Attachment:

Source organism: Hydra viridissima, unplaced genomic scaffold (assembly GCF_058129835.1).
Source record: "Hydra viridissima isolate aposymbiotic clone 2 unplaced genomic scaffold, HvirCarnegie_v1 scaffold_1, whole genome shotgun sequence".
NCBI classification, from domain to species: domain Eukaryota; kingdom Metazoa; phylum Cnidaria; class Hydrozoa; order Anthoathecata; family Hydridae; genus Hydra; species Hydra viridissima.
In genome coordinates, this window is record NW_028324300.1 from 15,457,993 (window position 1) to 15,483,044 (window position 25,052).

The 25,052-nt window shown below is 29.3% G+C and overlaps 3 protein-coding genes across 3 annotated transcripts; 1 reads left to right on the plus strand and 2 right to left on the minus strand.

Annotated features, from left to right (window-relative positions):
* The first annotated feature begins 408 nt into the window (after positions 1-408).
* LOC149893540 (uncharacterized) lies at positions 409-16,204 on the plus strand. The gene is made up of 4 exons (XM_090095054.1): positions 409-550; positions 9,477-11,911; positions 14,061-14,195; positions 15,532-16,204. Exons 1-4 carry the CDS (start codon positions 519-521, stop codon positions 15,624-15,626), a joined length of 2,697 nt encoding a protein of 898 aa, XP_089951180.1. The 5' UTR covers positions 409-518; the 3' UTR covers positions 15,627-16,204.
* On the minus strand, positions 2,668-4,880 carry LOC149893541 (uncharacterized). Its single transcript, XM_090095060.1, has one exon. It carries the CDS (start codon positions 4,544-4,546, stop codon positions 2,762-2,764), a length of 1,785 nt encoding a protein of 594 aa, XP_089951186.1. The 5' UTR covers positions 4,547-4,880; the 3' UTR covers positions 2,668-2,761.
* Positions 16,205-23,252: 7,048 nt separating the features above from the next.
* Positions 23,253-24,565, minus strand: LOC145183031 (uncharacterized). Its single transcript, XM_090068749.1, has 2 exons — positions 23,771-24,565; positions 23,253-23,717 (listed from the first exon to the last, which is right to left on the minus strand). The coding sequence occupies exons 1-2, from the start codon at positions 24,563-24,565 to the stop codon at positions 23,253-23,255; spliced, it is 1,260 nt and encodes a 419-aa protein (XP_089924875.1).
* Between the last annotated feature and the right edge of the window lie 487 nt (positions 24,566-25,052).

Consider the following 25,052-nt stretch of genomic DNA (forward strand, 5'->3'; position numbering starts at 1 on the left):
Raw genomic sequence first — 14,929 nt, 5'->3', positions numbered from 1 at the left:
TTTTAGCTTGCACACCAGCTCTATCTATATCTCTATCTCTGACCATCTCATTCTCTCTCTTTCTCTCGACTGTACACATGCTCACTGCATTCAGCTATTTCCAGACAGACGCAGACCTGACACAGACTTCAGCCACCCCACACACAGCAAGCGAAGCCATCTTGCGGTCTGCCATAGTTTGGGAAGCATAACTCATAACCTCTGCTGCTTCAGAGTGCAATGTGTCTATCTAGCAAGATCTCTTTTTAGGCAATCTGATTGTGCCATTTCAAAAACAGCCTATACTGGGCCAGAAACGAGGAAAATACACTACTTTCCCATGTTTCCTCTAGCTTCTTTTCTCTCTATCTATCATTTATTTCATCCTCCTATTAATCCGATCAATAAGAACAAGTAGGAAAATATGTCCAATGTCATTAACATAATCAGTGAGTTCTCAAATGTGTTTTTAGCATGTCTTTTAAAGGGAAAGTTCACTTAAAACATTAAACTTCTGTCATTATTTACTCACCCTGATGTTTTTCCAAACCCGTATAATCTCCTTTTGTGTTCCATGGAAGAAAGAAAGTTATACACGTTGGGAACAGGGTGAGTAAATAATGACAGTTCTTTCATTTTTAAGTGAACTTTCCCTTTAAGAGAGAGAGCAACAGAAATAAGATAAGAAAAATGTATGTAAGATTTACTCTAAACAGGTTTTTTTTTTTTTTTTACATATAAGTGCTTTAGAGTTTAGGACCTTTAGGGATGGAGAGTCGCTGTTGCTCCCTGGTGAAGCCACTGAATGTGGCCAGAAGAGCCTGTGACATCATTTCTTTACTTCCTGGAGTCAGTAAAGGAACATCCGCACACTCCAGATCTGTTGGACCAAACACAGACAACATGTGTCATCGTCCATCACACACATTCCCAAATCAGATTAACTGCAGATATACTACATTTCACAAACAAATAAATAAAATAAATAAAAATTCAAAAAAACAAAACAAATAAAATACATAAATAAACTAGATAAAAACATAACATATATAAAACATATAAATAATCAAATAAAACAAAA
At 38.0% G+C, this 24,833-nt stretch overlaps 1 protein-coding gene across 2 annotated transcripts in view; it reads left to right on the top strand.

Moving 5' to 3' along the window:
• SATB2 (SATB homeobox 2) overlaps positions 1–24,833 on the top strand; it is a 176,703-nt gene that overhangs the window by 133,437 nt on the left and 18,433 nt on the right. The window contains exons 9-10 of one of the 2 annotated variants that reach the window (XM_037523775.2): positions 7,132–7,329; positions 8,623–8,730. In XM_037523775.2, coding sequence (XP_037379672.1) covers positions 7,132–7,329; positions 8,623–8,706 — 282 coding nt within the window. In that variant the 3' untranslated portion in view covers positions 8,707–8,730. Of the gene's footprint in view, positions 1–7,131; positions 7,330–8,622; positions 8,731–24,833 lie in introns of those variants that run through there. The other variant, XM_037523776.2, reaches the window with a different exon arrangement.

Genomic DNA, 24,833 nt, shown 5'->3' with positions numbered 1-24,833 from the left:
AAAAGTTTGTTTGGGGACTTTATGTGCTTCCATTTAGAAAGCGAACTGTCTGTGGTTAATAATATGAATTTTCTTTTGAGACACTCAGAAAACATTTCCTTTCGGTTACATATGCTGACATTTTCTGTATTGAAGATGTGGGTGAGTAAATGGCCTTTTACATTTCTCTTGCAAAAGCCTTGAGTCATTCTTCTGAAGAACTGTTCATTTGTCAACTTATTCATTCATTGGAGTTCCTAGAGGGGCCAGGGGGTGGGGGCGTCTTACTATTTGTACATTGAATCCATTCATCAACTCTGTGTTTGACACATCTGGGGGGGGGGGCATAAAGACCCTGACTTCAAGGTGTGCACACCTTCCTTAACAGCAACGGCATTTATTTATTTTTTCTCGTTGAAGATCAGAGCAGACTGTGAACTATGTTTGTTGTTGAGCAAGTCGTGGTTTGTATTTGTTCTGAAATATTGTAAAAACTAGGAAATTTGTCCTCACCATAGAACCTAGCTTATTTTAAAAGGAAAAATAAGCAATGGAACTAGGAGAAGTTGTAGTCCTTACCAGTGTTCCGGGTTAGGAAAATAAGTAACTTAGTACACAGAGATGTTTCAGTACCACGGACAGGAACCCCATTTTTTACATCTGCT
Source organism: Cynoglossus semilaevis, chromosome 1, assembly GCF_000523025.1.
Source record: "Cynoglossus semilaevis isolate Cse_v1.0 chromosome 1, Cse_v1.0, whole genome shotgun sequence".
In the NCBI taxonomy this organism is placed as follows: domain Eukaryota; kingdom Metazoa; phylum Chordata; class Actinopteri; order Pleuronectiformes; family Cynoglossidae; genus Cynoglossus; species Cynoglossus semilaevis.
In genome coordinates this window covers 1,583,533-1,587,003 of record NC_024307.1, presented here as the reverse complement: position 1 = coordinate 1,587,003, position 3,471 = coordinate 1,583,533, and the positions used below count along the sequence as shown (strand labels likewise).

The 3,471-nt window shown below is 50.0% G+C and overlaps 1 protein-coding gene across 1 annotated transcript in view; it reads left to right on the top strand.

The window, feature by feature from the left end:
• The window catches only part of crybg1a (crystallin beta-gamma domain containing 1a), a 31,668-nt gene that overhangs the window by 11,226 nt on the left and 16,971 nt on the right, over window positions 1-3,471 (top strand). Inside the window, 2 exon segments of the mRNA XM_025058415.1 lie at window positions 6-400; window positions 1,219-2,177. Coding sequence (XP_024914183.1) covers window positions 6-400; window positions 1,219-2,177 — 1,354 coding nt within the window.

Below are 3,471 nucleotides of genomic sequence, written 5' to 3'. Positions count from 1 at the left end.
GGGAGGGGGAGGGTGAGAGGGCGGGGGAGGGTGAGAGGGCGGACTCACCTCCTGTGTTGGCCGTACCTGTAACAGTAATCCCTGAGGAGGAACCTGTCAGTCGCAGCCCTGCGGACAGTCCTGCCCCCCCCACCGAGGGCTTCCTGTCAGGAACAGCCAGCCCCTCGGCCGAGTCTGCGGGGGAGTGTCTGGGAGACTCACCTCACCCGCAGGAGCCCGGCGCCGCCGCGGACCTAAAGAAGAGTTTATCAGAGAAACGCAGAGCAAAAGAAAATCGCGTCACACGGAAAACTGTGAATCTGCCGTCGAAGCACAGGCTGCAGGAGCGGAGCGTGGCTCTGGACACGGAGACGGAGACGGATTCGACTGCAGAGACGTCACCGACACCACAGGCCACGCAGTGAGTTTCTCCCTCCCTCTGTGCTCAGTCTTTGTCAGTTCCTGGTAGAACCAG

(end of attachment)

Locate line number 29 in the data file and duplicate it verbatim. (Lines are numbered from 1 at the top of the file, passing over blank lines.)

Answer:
GGGAGGGGGAGGGTGAGAGGGCGGGGGAGGGTGAGAGGGCGGACTCACCTCCTGTGTTGGCCGTACCTGTAACAGTAATCCCTGAGGAGGAACCTGTCAGTCGCAGCCCTGCGGACAGTCCTGCCCCCCCCACCGAGGGCTTCCTGTCAGGAACAGCCAGCCCCTCGGCCGAGTCTGCGGGGGAGTGTCTGGGAGACTCACCTCACCCGCAGGAGCCCGGCGCCGCCGCGGACCTAAAGAAGAGTTTATCAGAGAAACGCAGAGCAAAAGAAAATCGCGTCACACGGAAAACTGTGAATCTGCCGTCGAAGCACAGGCTGCAGGAGCGGAGCGTGGCTCTGGACACGGAGACGGAGACGGATTCGACTGCAGAGACGTCACCGACACCACAGGCCACGCAGTGAGTTTCTCCCTCCCTCTGTGCTCAGTCTTTGTCAGTTCCTGGTAGAACCAG